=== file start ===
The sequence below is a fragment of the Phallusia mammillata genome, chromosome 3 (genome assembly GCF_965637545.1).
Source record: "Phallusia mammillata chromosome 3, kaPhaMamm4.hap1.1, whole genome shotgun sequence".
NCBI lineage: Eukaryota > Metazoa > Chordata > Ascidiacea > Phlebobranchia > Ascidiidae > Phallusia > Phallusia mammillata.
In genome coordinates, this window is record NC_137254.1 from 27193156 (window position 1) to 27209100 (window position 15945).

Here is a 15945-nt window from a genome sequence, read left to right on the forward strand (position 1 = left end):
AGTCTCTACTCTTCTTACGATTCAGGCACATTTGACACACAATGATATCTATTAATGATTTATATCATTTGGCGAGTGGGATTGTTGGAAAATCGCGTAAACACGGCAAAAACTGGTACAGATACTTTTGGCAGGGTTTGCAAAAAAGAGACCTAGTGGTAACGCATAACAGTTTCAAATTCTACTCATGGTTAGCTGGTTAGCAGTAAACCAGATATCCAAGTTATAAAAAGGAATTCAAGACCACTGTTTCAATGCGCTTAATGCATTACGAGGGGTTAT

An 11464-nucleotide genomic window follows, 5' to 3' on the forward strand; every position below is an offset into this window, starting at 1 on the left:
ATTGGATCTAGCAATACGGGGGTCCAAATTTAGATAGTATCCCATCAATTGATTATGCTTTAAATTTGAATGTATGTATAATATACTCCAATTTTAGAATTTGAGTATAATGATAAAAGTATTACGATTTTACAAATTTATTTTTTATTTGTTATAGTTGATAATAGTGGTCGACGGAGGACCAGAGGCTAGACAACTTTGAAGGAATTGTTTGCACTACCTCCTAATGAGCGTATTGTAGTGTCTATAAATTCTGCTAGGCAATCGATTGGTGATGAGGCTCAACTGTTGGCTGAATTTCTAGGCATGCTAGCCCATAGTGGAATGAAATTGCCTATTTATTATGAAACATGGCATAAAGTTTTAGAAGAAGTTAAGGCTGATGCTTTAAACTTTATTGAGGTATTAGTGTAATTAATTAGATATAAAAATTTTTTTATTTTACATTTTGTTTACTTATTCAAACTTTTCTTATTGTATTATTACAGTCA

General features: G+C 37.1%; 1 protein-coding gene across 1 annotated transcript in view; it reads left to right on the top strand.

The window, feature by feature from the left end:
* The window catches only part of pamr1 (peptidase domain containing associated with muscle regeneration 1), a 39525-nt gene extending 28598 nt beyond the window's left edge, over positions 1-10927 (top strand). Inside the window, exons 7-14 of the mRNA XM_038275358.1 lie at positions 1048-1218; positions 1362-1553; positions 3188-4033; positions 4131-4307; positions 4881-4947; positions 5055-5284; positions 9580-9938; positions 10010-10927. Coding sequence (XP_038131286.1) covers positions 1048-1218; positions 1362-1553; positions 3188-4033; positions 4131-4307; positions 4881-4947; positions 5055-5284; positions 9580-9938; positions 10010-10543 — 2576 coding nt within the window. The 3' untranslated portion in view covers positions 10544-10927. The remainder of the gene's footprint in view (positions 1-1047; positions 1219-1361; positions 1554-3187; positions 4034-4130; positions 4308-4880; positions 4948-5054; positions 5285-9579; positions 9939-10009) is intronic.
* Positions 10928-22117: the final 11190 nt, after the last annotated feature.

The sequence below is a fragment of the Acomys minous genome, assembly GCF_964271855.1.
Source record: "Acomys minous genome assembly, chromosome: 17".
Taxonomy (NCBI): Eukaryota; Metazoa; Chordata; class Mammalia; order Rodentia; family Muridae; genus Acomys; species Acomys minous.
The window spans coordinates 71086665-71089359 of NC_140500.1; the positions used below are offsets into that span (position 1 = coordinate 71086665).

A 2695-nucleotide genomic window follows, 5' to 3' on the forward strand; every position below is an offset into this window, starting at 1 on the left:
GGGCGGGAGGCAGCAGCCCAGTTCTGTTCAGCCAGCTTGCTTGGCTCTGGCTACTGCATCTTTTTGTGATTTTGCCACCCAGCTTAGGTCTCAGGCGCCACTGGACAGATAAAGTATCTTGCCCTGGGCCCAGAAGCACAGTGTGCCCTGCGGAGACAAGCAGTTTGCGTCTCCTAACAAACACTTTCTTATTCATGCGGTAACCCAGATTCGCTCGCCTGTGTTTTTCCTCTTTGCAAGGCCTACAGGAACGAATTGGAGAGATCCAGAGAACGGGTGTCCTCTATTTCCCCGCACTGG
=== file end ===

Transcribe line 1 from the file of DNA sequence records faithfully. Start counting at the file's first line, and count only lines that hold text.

The sequence below is a fragment of the Phallusia mammillata genome, chromosome 3 (genome assembly GCF_965637545.1).